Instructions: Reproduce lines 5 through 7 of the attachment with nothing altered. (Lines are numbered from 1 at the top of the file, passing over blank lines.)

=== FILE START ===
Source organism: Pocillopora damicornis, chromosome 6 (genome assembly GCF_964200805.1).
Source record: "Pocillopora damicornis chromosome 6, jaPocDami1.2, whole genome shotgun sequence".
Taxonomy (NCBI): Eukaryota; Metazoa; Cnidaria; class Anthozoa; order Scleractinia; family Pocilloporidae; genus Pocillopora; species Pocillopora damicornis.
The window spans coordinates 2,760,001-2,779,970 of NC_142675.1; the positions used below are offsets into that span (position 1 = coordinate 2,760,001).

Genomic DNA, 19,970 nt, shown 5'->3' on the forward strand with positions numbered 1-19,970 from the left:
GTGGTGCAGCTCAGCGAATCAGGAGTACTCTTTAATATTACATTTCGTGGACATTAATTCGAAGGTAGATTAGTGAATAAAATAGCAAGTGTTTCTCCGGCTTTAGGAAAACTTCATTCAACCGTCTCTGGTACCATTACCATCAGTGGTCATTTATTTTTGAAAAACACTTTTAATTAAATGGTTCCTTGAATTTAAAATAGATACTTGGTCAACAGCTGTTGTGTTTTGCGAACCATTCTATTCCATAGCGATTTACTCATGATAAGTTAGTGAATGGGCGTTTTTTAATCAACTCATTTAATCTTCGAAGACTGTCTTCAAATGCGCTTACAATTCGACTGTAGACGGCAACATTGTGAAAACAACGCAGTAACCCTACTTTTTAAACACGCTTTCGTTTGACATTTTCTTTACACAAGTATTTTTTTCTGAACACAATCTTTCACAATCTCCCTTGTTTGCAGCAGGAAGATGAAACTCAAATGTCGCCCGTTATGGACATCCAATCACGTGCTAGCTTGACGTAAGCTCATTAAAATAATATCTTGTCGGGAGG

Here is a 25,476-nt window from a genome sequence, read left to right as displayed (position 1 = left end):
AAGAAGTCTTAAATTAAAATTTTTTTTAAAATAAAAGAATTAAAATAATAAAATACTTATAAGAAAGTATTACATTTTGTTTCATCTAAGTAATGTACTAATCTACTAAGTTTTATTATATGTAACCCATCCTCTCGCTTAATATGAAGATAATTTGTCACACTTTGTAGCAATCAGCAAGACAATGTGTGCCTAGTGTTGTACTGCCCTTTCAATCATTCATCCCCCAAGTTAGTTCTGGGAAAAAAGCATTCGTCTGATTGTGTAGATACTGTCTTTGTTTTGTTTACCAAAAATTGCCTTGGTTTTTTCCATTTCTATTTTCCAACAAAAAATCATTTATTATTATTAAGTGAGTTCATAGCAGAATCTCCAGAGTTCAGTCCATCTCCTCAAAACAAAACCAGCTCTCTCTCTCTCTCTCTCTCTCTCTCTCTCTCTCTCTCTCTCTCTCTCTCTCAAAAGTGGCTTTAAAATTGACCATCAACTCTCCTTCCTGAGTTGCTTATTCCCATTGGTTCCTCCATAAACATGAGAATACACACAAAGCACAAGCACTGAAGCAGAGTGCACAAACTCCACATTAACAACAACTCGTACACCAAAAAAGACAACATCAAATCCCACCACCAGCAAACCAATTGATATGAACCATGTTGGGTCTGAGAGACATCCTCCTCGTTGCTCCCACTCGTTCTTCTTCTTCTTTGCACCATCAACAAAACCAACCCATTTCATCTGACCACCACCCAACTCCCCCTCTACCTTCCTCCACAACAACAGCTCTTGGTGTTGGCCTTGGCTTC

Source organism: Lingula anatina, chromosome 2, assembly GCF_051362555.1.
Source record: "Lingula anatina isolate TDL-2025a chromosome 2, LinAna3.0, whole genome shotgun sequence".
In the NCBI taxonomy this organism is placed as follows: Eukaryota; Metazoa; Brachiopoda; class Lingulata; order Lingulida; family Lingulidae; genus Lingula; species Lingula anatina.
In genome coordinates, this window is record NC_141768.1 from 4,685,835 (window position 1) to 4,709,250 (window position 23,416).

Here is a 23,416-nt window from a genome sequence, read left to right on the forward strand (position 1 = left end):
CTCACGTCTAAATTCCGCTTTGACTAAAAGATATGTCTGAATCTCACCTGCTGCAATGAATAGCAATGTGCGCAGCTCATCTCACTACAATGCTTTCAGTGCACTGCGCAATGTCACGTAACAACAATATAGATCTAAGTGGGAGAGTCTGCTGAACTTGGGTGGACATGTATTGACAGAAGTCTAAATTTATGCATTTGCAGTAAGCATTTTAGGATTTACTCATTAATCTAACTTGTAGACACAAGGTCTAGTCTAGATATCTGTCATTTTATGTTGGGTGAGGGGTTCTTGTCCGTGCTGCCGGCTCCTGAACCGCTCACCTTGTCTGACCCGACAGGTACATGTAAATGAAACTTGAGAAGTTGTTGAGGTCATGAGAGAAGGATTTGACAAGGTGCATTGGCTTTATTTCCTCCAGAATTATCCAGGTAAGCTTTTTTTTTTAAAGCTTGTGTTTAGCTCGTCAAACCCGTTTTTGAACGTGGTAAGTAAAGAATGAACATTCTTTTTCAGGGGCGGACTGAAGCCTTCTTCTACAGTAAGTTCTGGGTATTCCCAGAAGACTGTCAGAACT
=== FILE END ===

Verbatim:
Genomic DNA, 19,970 nt, shown 5'->3' on the forward strand with positions numbered 1-19,970 from the left:
GTGGTGCAGCTCAGCGAATCAGGAGTACTCTTTAATATTACATTTCGTGGACATTAATTCGAAGGTAGATTAGTGAATAAAATAGCAAGTGTTTCTCCGGCTTTAGGAAAACTTCATTCAACCGTCTCTGGTACCATTACCATCAGTGGTCATTTATTTTTGAAAAACACTTTTAATTAAATGGTTCCTTGAATTTAAAATAGATACTTGGTCAACAGCTGTTGTGTTTTGCGAACCATTCTATTCCATAGCGATTTACTCATGATAAGTTAGTGAATGGGCGTTTTTTAATCAACTCATTTAATCTTCGAAGACTGTCTTCAAATGCGCTTACAATTCGACTGTAGACGGCAACATTGTGAAAACAACGCAGTAACCCTACTTTTTAAACACGCTTTCGTTTGACATTTTCTTTACACAAGTATTTTTTTCTGAACACAATCTTTCACAATCTCCCTTGTTTGCAGCAGGAAGATGAAACTCAAATGTCGCCCGTTATGGACATCCAATCACGTGCTAGCTTGACGTAAGCTCATTAAAATAATATCTTGTCGGGAGG

Here is a 25,476-nt window from a genome sequence, read left to right as displayed (position 1 = left end):